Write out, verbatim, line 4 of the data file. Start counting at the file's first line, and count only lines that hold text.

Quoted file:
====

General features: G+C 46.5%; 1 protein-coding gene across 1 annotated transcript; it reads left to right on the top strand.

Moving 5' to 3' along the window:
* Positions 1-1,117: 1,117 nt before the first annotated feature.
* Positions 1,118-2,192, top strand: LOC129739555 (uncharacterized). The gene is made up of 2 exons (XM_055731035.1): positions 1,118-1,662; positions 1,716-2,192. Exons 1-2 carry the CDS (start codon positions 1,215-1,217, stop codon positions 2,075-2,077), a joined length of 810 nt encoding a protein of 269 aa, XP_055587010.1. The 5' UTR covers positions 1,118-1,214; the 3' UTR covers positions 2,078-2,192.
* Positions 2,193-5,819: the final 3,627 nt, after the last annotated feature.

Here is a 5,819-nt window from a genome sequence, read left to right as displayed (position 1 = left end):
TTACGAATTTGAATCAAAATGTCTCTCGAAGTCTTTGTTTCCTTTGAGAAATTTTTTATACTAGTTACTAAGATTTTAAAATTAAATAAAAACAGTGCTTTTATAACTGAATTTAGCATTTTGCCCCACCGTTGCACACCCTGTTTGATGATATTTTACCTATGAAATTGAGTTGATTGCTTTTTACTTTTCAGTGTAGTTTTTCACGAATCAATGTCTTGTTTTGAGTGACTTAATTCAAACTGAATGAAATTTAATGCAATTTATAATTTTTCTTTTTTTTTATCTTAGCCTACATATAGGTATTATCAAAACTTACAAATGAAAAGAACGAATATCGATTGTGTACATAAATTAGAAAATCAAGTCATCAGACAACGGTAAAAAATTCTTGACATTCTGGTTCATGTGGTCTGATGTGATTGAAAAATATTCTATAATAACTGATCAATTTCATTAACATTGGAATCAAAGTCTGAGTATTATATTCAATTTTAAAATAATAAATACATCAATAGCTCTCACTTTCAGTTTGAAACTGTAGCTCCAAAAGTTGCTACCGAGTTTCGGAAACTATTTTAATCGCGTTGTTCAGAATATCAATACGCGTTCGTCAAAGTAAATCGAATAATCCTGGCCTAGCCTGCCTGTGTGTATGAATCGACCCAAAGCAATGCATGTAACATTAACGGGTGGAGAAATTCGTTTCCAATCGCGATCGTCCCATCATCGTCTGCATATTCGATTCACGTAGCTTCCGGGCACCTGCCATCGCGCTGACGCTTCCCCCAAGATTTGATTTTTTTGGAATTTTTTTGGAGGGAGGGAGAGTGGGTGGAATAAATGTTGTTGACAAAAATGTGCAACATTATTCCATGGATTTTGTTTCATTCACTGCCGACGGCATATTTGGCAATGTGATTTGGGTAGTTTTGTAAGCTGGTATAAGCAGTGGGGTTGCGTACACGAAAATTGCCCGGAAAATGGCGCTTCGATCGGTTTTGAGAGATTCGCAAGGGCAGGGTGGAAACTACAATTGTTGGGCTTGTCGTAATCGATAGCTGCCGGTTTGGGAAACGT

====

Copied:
* Positions 1,118-2,192, top strand: LOC129739555 (uncharacterized). The gene is made up of 2 exons (XM_055731035.1): positions 1,118-1,662; positions 1,716-2,192. Exons 1-2 carry the CDS (start codon positions 1,215-1,217, stop codon positions 2,075-2,077), a joined length of 810 nt encoding a protein of 269 aa, XP_055587010.1. The 5' UTR covers positions 1,118-1,214; the 3' UTR covers positions 2,078-2,192.